1. It could not be liberate itself from the rigidity of economic determinism and that,
  2. Its methodology and world view were both determined by a male-centered approach.
Radical Feminism:
Quite differently from the three main stand of feminism, namely, liberalism, Marxism and Socialism; there emerged yet another stream of thought: Radical Feminism.  It argued that the Marxist and Liberal positions both ignored the ubiquity of male power.  This new school of thought rejected the liberal claim that the cause of women’s oppression lay only in their being bereft of political or civil rights and also the classical Marxist belief that women were oppressed because of class cleft society.  Johnson remarks “………[one] of the basic tenets of Radical Feminism is that any woman….has more in common with any other woman – regardless of class, race, age ethnic group, nationality – than any woman has with any man.”  These ideas found dtailed expression in quite a few works that came out in 1970s.  Some of these may be listed thus: Kate Milllet’s Sexual Politics, Shulamith Firestone’s ‘The dialectic of Sex’ and Germaine Greer’s ‘The female Eunuch’ etc.  The feminists were criticized around three interrelated points: 1) The view in question fails to explain the complex origin of power. 2) Radical Feminism are a bit too categorical in their claim when they view man only as the enemy of the woman. 3) In their over enthusiasm to project wrongs done by men over the centuries, the radical feminists have erred in projecting women as passive victims in every case of man – woman conflict.  The truth indeed is that the radical feminists have erred in talking of universal domination of womanhood, as if oppression of women were an identical phenomenon everywhere.  It covers only the experiences of white middle-class women and not at all the very different problems faced by the working class and the third world women.
Postmodern Feminism:
The Postmodern Feminist school challenged the basic premises of all the three strands of thought we have so far dealt with – the liberal, Marxist and Radical Feminists – on the ground that they have all based themselves on meta – narratives which were moer a matter of hearsay than a true picture of actual state of things.  The postmodern feminists on other hand focused on local and specific facts and on historically accurate analysis, and with one regard to the varying spatio-temporal and cultural context of situations and happenings.  In general, they called for the recognition and celebration of difference (s) and stressed the importance of renewed attention to dissident voices have been silenced forcibly.  Three popular exponents of this school of thought are Julia Kristena, Helence Cixous and Luce Irigray.  They all alike emphasize the need to explore the intricate relationship between language, sexuality and power and to develop non-phallocentric ways of thinking.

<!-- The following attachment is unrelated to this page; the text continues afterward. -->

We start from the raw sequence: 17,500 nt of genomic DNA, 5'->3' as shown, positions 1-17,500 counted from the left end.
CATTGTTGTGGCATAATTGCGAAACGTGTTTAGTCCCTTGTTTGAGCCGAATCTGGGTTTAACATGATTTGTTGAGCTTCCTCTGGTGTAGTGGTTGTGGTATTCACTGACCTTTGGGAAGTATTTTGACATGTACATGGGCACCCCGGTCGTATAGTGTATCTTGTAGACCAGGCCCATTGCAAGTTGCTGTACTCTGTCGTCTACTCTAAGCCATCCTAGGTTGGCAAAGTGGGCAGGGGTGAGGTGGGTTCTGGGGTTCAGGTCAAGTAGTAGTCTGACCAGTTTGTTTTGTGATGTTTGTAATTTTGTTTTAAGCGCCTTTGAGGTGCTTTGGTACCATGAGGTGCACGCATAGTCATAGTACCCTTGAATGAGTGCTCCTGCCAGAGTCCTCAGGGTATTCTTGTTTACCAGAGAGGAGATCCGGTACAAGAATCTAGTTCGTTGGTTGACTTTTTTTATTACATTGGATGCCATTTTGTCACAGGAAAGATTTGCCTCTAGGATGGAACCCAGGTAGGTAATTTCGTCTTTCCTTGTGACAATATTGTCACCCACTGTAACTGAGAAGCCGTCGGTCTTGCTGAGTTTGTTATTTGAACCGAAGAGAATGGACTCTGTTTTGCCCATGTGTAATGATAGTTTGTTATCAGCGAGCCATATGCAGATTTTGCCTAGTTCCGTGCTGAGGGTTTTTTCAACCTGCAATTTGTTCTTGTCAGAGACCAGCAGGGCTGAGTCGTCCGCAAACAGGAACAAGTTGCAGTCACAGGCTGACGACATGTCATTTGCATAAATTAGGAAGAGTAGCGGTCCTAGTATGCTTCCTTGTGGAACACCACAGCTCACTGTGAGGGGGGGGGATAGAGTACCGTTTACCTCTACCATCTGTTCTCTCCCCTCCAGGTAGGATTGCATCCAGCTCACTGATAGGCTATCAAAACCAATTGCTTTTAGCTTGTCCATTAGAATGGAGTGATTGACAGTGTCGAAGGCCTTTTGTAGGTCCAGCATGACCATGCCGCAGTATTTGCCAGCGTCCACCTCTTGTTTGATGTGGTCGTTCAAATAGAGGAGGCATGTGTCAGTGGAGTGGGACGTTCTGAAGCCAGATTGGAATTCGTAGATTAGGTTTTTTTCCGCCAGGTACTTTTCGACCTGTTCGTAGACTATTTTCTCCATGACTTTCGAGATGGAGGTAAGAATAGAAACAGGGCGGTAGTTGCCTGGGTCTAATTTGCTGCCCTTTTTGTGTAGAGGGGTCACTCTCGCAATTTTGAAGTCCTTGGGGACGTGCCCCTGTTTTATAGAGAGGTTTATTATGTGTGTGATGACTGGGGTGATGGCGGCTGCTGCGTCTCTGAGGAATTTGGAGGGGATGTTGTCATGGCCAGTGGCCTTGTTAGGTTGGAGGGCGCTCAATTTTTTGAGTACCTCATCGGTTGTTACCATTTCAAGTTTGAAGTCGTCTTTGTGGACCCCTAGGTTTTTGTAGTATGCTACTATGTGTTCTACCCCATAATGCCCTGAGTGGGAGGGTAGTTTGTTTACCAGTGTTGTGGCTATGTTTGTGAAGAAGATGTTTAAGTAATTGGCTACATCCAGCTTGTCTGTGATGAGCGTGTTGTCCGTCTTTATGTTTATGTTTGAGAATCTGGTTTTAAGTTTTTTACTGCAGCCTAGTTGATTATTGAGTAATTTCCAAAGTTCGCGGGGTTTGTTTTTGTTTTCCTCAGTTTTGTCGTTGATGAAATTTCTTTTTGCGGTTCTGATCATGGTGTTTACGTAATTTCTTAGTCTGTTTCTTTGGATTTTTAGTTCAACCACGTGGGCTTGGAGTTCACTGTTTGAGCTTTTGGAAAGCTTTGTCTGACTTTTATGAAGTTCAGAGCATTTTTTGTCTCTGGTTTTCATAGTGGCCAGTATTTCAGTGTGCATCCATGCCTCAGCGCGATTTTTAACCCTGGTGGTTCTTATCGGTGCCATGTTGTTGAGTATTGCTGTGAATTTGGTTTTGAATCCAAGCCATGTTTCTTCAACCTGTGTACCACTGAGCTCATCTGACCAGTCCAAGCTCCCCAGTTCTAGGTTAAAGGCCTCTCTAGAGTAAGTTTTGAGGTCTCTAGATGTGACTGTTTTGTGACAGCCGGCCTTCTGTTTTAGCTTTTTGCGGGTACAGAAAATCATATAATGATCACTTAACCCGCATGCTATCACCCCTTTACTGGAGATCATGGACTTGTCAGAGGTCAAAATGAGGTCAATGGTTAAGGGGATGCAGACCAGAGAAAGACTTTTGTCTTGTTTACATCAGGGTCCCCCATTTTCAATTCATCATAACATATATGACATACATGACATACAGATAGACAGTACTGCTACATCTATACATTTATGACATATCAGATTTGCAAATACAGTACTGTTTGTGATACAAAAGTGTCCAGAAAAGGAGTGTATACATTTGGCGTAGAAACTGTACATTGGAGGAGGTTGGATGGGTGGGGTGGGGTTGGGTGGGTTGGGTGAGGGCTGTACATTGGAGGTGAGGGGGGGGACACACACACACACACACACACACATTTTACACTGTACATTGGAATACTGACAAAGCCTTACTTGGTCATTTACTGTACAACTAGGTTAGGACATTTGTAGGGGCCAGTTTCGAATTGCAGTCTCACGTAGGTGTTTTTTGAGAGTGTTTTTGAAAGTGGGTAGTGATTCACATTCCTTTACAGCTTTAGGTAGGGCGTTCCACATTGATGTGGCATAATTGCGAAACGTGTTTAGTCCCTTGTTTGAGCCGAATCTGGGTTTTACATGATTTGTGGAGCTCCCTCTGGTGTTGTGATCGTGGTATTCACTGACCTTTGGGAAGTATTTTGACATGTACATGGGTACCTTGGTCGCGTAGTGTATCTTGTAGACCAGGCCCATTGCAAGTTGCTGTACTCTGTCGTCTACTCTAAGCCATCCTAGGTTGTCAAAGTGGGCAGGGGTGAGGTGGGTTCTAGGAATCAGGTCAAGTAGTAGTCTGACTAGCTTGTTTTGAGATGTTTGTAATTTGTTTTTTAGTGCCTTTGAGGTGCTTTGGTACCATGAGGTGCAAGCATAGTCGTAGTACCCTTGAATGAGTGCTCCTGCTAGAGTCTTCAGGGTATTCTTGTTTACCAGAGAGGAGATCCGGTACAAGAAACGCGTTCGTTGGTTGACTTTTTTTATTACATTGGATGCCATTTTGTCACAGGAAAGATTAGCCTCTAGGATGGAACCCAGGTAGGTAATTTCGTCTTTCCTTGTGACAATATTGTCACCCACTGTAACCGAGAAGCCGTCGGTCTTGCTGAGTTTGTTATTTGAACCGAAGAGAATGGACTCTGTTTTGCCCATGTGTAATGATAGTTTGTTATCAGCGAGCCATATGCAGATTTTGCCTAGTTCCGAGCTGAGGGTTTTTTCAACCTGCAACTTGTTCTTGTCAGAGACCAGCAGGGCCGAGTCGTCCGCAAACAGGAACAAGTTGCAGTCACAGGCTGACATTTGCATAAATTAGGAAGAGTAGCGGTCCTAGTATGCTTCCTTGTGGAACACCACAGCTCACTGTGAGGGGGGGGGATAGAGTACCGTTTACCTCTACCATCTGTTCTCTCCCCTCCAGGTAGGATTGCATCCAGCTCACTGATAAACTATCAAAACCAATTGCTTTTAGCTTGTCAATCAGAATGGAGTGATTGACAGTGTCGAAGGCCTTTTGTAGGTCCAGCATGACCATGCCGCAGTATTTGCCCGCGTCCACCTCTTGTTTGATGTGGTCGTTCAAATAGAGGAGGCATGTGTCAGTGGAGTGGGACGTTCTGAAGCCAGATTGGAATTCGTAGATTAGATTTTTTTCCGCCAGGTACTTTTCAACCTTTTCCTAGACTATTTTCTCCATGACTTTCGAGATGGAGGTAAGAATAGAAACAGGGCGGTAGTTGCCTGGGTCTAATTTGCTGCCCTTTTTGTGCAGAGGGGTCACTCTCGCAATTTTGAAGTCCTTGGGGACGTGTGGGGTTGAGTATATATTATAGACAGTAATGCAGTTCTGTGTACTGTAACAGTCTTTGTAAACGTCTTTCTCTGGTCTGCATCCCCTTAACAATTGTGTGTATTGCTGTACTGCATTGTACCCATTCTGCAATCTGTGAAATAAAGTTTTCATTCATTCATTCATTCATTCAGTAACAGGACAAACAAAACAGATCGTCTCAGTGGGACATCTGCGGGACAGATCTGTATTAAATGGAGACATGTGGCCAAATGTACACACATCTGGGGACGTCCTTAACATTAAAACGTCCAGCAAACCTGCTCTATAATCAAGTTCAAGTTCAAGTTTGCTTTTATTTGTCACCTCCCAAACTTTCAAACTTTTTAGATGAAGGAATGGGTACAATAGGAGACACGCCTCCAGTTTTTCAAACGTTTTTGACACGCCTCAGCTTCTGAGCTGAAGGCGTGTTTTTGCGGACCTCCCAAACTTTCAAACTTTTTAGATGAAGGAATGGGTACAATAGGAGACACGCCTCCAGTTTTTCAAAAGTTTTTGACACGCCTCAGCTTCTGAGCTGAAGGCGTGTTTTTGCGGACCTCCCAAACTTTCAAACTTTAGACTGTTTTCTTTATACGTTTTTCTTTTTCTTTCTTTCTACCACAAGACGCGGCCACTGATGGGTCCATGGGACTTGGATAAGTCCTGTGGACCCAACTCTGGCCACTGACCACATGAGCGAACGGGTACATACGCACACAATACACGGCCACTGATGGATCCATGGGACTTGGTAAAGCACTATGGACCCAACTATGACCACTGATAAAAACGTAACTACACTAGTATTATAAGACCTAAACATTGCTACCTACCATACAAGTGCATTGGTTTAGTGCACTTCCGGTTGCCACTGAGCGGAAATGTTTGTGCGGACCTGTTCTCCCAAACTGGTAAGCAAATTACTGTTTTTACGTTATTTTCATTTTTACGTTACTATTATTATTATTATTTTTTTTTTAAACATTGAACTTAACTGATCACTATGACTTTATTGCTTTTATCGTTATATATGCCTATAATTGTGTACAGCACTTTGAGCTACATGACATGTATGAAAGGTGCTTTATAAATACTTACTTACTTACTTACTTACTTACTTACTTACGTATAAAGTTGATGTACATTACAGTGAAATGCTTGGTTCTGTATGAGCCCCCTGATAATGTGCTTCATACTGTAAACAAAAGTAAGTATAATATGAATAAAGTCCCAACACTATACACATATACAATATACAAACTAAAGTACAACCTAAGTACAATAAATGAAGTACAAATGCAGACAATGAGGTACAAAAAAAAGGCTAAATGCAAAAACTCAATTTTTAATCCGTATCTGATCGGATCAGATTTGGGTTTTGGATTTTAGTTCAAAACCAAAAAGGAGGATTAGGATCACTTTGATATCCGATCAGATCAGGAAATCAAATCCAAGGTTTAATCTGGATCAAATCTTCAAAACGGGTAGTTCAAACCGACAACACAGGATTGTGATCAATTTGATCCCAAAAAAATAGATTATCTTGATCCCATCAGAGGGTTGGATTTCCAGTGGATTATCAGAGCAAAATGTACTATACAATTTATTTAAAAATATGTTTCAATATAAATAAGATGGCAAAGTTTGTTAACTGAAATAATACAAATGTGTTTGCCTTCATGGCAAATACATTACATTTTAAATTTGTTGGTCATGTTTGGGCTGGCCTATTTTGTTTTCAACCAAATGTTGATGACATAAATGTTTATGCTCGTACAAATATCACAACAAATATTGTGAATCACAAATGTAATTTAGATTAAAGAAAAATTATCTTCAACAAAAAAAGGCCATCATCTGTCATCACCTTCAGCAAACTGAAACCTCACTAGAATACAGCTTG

This historical survey has presented us with clear picture of development of feminist theory in the west.  It should now be obvious that by 1970s feminist theory had emerged as a strong interdisciplinary subject which posed a major challenge to all the traditional categories of thought employed in the various disciplines of humanities and social sciences.


Reference Books
Main source : Theorizing Feminism by Chandrakala Padia

  1. See C. W. Eliot (ed.), Harvard Classics, Vol. 3, New York: P. F. Collier & Son, 1937, p. 323
  2. However, it must be pointed out here that most of the Greek women did not do their housework themselves, rather they got it done by the female slaves.
  3. See Marliyn B. Arthur, “Early Greece: The Origins of Western Attitude towards Women”, in John Peradotto and J. P. Sullivan (eds.), Women in Ancient World: The Arethusa Papers, Albany: Suny, 1984.
  4. R. Eisler, David Loye and Karl Norgaard, Women, Men and Quality of Life, Pacific Grove, CA: Centre for Partnership Studies, 1995, p. 123.
  5. Rhoda Unger and Mary Crawford, Woman and Gender: A Feminist Psychology, New York: McGraw Hill, 1992, p. 503
  6. See M. Angela Lucas, Women in Middle Ages: Religion, Marriage and Letters, New York: St. Martin’s, 1983, p. 85.
  7. Ibid., p. 87.
  8. See Denise Lardner Carmody, Women and Religions, Englewood Cliffs, New Jersey: Prentice Hall, 1989, pp. 175 – 76.
  9. Ibid., p. 516.
  10. See L. Johnson, “Social Feminism”, in Suneja Gunew (ed.), Feminist Knowledge: Critique and Construct, London and New York: Routledge, 1990, p. 310.
  11. See Marianne H. Marchand and Jane L. Parpat, Feminism Post Modernism, Development, London: Routledge, 1995.
  12. Rosemary Tong, Feminist Thought: A Comprehensive Introduction, London: Unwin Hyman, 1989, p. 233.

Ansuya Mehta
Assistant Professor in English,
Gujarat Arts & Commerce College (Eve),